Game Development Reference
In-Depth Information
Finally I have added a rudder—a vertical control surface to regulate the yaw of the
aircraft. It has the following tensors:
0 . 10
0 . 4
A 1 =
0
0 . 10
00
0 . 5
0 . 10
0
A 0 =
0
0 . 10
00
0 . 5
0 . 10
. 4
A 1 =
0
0 . 10
00
0 . 5
The surfaces are added to the aircraft in a simple setup function, and the game
loop is exactly as we've seen it before. The user input notifies the software as it hap-
pens. (This is a function of the OpenGL system we are using to run the demos; in
some engines you may have to call a function to explicitly ask for input.) The input
directly controls the current values for each control surface.
The full code for the demo can be found on the CD.
11.2.2
AS AILING S IMULATOR
Boat racing is another genre that doesn't require hard constraints, at least in its sim-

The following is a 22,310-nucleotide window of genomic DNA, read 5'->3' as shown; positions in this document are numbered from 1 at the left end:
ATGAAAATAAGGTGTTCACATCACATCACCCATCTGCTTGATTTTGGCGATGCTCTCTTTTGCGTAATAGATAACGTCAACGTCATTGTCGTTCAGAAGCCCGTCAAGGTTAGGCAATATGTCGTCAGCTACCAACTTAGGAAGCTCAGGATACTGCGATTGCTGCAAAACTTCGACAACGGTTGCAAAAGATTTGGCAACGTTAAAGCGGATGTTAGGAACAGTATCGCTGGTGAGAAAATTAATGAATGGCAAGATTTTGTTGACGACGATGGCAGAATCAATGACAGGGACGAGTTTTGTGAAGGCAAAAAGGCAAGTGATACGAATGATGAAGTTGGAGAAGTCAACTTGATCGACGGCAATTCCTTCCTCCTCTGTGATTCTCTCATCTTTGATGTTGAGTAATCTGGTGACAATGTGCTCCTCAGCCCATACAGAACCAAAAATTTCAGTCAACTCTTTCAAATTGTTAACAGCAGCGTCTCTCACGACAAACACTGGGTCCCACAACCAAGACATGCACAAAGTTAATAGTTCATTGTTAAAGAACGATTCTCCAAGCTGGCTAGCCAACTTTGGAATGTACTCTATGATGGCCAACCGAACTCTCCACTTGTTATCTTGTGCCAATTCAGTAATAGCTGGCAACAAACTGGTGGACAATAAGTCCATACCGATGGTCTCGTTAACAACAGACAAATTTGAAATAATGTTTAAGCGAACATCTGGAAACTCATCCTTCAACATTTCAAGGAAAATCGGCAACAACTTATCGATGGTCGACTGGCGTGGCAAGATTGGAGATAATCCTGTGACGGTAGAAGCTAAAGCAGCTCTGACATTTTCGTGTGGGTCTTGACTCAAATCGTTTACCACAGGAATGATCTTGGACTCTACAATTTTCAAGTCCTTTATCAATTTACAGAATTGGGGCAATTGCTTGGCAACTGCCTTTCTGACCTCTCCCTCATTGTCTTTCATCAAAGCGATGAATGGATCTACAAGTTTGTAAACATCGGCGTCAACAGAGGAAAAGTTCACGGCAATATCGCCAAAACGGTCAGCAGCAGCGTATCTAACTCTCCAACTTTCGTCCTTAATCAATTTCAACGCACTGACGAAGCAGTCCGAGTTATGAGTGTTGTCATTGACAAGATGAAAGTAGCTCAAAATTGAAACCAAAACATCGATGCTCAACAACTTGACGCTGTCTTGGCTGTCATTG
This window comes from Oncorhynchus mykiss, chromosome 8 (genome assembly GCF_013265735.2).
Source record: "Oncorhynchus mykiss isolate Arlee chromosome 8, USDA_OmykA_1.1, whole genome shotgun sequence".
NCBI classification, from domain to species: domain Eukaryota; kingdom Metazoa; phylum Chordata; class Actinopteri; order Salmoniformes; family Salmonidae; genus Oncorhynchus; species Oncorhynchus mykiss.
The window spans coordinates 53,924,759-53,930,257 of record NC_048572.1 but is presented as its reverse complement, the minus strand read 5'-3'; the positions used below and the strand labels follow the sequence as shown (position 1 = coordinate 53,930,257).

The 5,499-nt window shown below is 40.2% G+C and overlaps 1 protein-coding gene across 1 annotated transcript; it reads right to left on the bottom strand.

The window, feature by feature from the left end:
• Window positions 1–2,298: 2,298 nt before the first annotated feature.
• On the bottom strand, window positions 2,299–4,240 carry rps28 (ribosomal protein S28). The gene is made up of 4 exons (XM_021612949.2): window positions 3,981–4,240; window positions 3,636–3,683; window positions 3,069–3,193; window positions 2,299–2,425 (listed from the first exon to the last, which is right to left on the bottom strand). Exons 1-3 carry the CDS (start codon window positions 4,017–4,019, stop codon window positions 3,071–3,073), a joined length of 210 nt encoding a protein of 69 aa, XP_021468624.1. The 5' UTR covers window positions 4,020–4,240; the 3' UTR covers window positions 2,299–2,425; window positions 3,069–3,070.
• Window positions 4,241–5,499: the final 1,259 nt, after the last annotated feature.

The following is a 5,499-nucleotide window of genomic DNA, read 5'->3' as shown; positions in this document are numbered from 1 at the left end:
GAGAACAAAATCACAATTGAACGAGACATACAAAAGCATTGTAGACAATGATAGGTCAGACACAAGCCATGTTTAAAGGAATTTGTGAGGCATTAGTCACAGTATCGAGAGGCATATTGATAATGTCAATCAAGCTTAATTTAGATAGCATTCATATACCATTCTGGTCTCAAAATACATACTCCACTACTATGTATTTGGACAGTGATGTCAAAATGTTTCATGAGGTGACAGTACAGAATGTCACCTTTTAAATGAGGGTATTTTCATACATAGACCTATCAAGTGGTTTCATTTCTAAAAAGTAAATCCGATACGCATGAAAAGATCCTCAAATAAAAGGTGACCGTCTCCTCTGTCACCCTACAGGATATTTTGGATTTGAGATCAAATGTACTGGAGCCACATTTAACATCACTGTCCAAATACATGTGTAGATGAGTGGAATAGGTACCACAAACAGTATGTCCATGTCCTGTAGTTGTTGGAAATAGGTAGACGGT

plest form. If we want close racing with bumping boats, then we may need to add
more complex collision support. For our purpose we'll implement a simple sailing
simulator for a single player.
The aerodynamics of the sail is very similar to the aerodynamics we used for flight
simulation. We'll come back to the sail-specific setup in a moment, after looking at
the floating behavior of the boat.
Buoyancy
What needs revisiting at this point is our buoyancy model. In section 6.2.4 we created
a buoyancy force generator to act on a particle. We need to extend this to cope with
rigid bodies.
Recall that a submerged shape has a buoyancy that depends on the mass of the
water it displaces. If that mass of water is greater than the mass of the object, then
the net force will be upward and the object will float. The buoyancy force depends
only on the volume of the object that is submerged. We approximated this by treating
buoyancy like a spring: as the object is gradually submerged more, the force increases
until the object is considered to be completely under water, whereupon the force is
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